The Billy Joel song "We Didn't Start the Fire" is a rapid-fire rundown of world events, cultural affairs and prominent personalities from between 1949, the year Joel was born, and 1989. The lyrics are a stream-of-consciousness list of 119 famous people, places and things that instantly elicit vivid images from the historical time period that the song's lyrics move through. Released on the album "Storm Front," it was a number-one hit in the United States. In interviews, Joel has given several reasons for why he wrote it.
Structure and content
"Harry Truman, Doris Day, Red China, Johnnie Ray / South Pacific, Walter Winchell, Joe DiMaggio / Joe McCarthy, Richard Nixon, Studebaker, Television / North Korea, South Korea, Marilyn Monroe"
These are the opening lyrics, making up the first four lines of the first verse. The song's five eight-line verses are accented by the chorus:
"We didn't start the fire / It was always burning / Since the world's been turning / We didn't start the fire / No, we didn't light it / But we tried to fight it"
The historical references range in topic from United States and world history to entertainment, sports, politics, literature, technology and pop culture. The 40-year period begins with the inauguration of President Harry Truman in 1949 and flies through the Cold War, the Civil Rights Movement, the assassination of JFK, the lunar landing, Woodstock, Watergate and the Reagan administration.
Just a few years before Joel wrote this song, R.E.M. recorded "It's the End of the World as We Know It (And I Feel Fine)." It is another example of the style of song with lyrics that list cultural references in rapid succession.
In 1965, Bob Dylan's "Subterranean Homesick Blues" became his first top 40 hit in the United States because of Dylan's ability to capture the energy of the turbulent times using this forceful lyrical style. The song pays homage to the novel "The Subterraneans" by Jack Kerouac, whose stream-of-consciousness style of writing was a hallmark of Beat Generation literature and had a huge influence on Dylan.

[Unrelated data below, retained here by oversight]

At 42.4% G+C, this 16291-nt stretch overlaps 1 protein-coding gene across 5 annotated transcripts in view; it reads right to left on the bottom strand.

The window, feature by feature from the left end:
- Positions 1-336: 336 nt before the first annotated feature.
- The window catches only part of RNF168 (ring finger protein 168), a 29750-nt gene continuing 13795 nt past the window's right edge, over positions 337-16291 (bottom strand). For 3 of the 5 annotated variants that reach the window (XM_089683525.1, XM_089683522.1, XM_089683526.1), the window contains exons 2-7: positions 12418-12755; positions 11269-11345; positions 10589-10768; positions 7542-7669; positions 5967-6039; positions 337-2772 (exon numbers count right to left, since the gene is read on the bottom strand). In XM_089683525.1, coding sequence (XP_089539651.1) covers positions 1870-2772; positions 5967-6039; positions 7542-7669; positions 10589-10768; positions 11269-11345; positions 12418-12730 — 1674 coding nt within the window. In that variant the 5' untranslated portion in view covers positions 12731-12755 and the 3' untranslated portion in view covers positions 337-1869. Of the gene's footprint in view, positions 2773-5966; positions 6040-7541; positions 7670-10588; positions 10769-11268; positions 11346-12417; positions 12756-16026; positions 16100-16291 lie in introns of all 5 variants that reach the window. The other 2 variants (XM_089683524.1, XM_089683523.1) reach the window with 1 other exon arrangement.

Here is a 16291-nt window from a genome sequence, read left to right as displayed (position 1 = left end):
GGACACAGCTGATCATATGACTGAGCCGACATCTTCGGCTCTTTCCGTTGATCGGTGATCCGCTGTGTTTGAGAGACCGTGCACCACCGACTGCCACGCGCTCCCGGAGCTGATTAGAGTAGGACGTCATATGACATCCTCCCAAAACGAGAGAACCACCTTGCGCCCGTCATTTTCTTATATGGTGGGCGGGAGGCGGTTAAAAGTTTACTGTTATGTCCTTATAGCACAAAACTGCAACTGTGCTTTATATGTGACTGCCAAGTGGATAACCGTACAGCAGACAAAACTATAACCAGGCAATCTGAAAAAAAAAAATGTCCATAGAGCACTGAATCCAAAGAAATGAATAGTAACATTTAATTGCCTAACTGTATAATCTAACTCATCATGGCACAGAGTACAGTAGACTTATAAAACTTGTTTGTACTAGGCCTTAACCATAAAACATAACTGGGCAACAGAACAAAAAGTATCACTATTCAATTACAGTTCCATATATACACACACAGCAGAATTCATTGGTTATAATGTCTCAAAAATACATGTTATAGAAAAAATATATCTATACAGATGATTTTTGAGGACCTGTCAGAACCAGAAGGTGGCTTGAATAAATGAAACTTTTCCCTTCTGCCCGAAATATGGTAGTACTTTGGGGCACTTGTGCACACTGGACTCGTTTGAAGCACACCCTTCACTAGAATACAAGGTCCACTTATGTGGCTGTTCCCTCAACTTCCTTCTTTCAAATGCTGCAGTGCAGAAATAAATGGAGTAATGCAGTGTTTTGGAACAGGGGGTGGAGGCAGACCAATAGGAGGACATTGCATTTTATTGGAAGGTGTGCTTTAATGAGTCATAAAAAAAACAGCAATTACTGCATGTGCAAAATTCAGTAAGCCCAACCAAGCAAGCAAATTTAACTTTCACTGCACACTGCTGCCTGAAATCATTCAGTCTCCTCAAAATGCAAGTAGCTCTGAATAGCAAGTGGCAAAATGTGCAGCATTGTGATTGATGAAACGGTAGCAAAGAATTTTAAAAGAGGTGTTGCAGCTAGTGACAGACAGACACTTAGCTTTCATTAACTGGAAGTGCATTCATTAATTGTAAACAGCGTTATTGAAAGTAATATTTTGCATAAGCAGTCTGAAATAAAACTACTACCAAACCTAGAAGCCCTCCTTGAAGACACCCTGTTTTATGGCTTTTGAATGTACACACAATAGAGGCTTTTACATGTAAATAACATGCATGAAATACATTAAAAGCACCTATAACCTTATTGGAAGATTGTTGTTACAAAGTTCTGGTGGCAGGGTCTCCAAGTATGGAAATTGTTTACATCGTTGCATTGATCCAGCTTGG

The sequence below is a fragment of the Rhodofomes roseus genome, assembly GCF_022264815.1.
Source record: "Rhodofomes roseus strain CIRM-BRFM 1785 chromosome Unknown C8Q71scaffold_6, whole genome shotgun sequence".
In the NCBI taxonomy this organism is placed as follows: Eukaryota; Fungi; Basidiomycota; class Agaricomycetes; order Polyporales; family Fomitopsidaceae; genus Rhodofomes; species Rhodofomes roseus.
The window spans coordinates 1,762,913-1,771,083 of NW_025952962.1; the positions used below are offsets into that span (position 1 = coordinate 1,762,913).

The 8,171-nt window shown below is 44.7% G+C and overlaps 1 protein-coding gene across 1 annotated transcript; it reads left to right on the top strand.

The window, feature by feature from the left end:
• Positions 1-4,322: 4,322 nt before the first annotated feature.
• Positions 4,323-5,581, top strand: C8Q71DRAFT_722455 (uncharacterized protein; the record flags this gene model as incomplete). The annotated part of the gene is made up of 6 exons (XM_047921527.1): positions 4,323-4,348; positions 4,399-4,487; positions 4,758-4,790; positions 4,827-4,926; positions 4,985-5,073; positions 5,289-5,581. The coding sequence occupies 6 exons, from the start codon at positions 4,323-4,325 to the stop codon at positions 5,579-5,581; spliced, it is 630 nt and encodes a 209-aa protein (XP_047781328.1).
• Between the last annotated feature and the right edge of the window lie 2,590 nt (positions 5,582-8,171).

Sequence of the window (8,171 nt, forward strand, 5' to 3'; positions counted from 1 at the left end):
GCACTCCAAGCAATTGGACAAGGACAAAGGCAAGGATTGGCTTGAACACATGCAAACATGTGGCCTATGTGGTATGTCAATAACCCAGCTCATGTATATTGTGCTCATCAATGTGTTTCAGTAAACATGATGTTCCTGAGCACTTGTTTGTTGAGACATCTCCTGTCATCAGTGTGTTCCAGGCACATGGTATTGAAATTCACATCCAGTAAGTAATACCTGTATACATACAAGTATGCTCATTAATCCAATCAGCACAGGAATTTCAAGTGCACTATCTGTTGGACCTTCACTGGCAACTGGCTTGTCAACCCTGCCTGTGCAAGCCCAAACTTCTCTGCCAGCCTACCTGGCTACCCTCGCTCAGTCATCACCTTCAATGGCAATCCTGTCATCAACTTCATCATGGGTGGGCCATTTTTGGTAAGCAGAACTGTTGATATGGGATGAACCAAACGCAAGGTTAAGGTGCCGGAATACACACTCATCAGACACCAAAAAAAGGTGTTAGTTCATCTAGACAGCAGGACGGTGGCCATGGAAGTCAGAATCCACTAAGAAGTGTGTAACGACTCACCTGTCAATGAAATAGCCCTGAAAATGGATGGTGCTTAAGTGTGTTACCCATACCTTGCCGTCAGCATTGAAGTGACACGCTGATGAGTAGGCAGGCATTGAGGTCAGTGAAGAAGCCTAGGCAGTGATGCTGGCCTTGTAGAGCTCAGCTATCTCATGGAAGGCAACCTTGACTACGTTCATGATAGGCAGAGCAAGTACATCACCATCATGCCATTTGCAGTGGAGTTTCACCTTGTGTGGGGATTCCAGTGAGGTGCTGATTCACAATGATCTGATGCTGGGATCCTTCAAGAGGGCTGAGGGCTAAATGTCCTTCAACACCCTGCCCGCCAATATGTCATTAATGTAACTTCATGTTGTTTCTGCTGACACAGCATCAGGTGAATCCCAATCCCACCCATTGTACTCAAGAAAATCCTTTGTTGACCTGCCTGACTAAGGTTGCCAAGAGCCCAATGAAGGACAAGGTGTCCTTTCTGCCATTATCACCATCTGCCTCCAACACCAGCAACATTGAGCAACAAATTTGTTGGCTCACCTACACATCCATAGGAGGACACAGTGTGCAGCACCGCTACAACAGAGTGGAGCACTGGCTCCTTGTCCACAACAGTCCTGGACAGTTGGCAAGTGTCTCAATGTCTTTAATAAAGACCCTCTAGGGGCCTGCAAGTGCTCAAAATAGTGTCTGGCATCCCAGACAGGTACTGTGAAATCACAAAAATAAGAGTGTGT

This style also has roots in 1940s and '50s American folk music, "talking blues," "scat" and rock'n'roll in terms of both the lyrical style and the content being about social issues.
Reasons for writing "We Didn't Start the Fire"
One version of the inspiration for writing "We Didn't Start the Fire" has Joel talking to a young person who, after lamenting about the deplorable state of the world at the end of the 1980s, implies that it was the fault of Joel's generation by insisting that "everybody knows that nothing happened in the fifties." Joel therefore took it upon himself to remind everyone about just how many things did happen from the 1950s through the 1980s. The chorus of the song points out that current events are a continuation of events from the past. The fire has always been burning.
According to the liner notes of the 2004 album "Piano Man: The Very Best of Billy Joel," the song was inspired by a conversation with Sean Lennon, the son of Yoko Ono and John Lennon.
In Bill Demain's book, "In Their Own Words," Joel states that he wrote the song because he had become reflective upon turning 40 years old, asking himself, "Okay, what's happened in my life?" He describes the process as "kind of a mind game." He also explains that it is unusual for him to write the lyrics before writing the music, as he did here. So, what is his opinion of the outcome? "It's one of the worst melodies I've ever written. I kind of like the lyric though."